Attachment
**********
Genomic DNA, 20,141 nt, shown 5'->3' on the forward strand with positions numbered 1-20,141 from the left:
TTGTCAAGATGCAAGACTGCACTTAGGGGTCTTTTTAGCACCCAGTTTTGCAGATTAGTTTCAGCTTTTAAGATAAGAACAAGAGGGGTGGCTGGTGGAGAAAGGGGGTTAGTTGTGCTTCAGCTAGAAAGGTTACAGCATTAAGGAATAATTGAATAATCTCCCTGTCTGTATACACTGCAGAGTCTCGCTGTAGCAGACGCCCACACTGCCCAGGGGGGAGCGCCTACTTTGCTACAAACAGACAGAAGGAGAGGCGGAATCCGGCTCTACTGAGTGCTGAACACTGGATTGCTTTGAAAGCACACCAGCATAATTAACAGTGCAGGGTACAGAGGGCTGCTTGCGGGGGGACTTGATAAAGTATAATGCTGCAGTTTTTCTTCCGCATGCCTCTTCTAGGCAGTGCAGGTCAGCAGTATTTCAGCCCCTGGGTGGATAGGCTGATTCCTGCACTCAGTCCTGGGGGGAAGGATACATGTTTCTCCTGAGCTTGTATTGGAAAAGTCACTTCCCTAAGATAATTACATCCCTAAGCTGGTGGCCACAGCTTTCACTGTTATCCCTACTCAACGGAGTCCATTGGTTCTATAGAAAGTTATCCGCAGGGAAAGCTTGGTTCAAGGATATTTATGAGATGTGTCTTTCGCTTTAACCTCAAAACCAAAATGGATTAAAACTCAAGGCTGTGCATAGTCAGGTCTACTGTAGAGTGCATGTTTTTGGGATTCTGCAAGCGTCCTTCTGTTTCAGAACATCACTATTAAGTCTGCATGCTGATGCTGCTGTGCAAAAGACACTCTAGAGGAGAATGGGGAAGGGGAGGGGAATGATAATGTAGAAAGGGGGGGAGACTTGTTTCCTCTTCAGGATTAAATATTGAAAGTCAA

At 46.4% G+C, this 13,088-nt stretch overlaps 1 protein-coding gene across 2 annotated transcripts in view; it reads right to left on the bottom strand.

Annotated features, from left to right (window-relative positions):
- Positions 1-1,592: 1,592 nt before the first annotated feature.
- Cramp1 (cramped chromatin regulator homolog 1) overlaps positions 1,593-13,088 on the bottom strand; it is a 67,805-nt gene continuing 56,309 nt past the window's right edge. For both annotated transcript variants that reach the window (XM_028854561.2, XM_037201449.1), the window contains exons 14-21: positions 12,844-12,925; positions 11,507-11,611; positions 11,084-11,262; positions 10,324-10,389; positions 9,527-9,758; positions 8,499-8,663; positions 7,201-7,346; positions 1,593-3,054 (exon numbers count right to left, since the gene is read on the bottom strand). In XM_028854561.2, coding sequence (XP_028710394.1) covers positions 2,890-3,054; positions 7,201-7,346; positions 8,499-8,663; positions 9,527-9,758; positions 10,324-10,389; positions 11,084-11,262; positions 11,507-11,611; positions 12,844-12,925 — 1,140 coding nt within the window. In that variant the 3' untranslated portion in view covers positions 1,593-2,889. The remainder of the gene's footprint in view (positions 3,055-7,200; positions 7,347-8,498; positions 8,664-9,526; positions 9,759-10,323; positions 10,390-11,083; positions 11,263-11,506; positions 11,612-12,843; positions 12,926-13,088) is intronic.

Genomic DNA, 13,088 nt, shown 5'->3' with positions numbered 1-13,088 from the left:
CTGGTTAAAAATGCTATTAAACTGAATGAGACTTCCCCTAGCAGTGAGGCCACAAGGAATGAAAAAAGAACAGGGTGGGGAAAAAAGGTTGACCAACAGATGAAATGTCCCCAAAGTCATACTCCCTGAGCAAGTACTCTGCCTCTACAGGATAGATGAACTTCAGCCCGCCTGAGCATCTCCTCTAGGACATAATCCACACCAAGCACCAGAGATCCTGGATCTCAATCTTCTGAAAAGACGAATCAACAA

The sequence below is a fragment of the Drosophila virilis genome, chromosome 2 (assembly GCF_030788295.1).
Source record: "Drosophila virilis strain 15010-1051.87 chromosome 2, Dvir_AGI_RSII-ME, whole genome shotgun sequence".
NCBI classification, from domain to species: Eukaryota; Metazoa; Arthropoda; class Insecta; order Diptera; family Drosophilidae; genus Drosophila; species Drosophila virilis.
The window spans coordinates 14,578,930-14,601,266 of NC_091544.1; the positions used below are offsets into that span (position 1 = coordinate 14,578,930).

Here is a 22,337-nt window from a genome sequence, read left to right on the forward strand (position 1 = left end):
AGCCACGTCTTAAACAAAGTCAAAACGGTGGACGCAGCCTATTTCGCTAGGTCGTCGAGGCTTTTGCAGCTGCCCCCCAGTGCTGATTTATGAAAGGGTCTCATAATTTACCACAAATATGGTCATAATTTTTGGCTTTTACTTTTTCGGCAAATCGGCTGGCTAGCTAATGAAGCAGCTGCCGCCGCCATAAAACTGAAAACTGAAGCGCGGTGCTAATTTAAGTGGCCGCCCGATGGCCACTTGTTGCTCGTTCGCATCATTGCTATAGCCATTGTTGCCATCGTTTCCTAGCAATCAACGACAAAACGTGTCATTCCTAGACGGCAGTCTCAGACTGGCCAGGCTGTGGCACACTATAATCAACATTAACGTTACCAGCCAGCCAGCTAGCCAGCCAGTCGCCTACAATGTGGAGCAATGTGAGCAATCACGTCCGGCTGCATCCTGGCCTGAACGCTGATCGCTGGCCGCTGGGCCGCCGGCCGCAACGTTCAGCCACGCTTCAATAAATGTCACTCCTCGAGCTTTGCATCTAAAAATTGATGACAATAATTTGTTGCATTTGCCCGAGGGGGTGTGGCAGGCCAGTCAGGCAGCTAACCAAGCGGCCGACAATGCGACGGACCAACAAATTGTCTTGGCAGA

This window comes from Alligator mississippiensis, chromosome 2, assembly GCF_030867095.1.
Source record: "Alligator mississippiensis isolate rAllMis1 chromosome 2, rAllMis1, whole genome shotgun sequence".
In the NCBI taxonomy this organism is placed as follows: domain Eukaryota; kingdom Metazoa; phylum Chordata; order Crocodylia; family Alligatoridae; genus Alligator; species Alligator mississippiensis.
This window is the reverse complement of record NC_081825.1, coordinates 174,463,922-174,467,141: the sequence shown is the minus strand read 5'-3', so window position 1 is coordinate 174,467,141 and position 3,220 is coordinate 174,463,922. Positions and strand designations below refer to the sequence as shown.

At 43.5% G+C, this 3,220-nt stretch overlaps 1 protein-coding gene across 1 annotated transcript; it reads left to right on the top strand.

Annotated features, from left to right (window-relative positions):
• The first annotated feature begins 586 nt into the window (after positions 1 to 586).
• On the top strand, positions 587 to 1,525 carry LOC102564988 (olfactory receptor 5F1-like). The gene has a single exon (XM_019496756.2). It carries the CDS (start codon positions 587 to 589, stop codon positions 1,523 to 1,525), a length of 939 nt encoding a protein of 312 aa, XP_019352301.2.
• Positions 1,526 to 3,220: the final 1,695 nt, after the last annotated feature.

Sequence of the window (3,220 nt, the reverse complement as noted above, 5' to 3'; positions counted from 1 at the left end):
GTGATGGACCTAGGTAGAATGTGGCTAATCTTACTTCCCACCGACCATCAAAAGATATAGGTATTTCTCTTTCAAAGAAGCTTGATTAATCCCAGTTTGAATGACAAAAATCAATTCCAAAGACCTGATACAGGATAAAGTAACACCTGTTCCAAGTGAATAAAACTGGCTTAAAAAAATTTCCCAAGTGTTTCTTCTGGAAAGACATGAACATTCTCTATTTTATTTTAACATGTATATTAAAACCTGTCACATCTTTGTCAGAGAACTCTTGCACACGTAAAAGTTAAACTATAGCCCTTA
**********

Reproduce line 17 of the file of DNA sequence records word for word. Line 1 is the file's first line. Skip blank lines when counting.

In the NCBI taxonomy this organism is placed as follows: domain Eukaryota; kingdom Metazoa; phylum Chordata; order Crocodylia; family Alligatoridae; genus Alligator; species Alligator mississippiensis.